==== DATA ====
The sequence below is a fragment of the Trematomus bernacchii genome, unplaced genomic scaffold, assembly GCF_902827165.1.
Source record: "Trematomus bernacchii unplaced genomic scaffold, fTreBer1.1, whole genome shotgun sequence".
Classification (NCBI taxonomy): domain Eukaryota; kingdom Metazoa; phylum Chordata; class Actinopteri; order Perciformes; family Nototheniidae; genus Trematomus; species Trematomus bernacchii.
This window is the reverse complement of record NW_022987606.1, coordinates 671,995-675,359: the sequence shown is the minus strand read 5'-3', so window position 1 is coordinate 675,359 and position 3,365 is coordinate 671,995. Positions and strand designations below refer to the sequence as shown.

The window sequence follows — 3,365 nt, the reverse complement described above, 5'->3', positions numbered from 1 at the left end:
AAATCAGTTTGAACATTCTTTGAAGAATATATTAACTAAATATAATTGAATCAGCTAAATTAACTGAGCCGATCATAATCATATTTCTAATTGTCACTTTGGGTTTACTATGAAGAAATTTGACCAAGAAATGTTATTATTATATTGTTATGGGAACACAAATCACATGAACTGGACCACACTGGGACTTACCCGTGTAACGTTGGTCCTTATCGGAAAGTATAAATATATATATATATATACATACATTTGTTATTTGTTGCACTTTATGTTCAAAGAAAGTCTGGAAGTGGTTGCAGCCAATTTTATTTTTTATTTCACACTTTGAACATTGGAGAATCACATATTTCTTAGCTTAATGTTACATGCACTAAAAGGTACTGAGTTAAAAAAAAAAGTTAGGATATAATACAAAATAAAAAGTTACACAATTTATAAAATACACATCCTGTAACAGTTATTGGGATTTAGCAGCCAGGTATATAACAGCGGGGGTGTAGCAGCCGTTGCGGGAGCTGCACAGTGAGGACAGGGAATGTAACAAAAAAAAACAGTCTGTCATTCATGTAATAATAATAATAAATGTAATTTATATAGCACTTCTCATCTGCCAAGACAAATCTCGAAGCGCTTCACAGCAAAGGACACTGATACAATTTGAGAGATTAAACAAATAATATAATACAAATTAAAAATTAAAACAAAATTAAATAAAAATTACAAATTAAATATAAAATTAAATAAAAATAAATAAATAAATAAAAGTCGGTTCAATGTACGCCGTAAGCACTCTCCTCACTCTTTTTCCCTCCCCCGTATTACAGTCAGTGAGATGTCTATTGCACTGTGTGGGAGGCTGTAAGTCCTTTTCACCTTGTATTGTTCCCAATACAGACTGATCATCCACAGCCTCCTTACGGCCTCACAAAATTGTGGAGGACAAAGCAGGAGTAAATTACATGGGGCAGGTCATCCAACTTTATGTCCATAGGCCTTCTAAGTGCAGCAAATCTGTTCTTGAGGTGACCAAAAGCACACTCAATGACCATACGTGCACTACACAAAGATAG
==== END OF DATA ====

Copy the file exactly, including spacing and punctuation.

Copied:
The sequence below is a fragment of the Trematomus bernacchii genome, unplaced genomic scaffold, assembly GCF_902827165.1.
Source record: "Trematomus bernacchii unplaced genomic scaffold, fTreBer1.1, whole genome shotgun sequence".
Classification (NCBI taxonomy): domain Eukaryota; kingdom Metazoa; phylum Chordata; class Actinopteri; order Perciformes; family Nototheniidae; genus Trematomus; species Trematomus bernacchii.
This window is the reverse complement of record NW_022987606.1, coordinates 671,995-675,359: the sequence shown is the minus strand read 5'-3', so window position 1 is coordinate 675,359 and position 3,365 is coordinate 671,995. Positions and strand designations below refer to the sequence as shown.

The window sequence follows — 3,365 nt, the reverse complement described above, 5'->3', positions numbered from 1 at the left end:
AAATCAGTTTGAACATTCTTTGAAGAATATATTAACTAAATATAATTGAATCAGCTAAATTAACTGAGCCGATCATAATCATATTTCTAATTGTCACTTTGGGTTTACTATGAAGAAATTTGACCAAGAAATGTTATTATTATATTGTTATGGGAACACAAATCACATGAACTGGACCACACTGGGACTTACCCGTGTAACGTTGGTCCTTATCGGAAAGTATAAATATATATATATATATACATACATTTGTTATTTGTTGCACTTTATGTTCAAAGAAAGTCTGGAAGTGGTTGCAGCCAATTTTATTTTTTATTTCACACTTTGAACATTGGAGAATCACATATTTCTTAGCTTAATGTTACATGCACTAAAAGGTACTGAGTTAAAAAAAAAAGTTAGGATATAATACAAAATAAAAAGTTACACAATTTATAAAATACACATCCTGTAACAGTTATTGGGATTTAGCAGCCAGGTATATAACAGCGGGGGTGTAGCAGCCGTTGCGGGAGCTGCACAGTGAGGACAGGGAATGTAACAAAAAAAAACAGTCTGTCATTCATGTAATAATAATAATAAATGTAATTTATATAGCACTTCTCATCTGCCAAGACAAATCTCGAAGCGCTTCACAGCAAAGGACACTGATACAATTTGAGAGATTAAACAAATAATATAATACAAATTAAAAATTAAAACAAAATTAAATAAAAATTACAAATTAAATATAAAATTAAATAAAAATAAATAAATAAATAAAAGTCGGTTCAATGTACGCCGTAAGCACTCTCCTCACTCTTTTTCCCTCCCCCGTATTACAGTCAGTGAGATGTCTATTGCACTGTGTGGGAGGCTGTAAGTCCTTTTCACCTTGTATTGTTCCCAATACAGACTGATCATCCACAGCCTCCTTACGGCCTCACAAAATTGTGGAGGACAAAGCAGGAGTAAATTACATGGGGCAGGTCATCCAACTTTATGTCCATAGGCCTTCTAAGTGCAGCAAATCTGTTCTTGAGGTGACCAAAAGCACACTCAATGACCATACGTGCACTACACAAAGATAG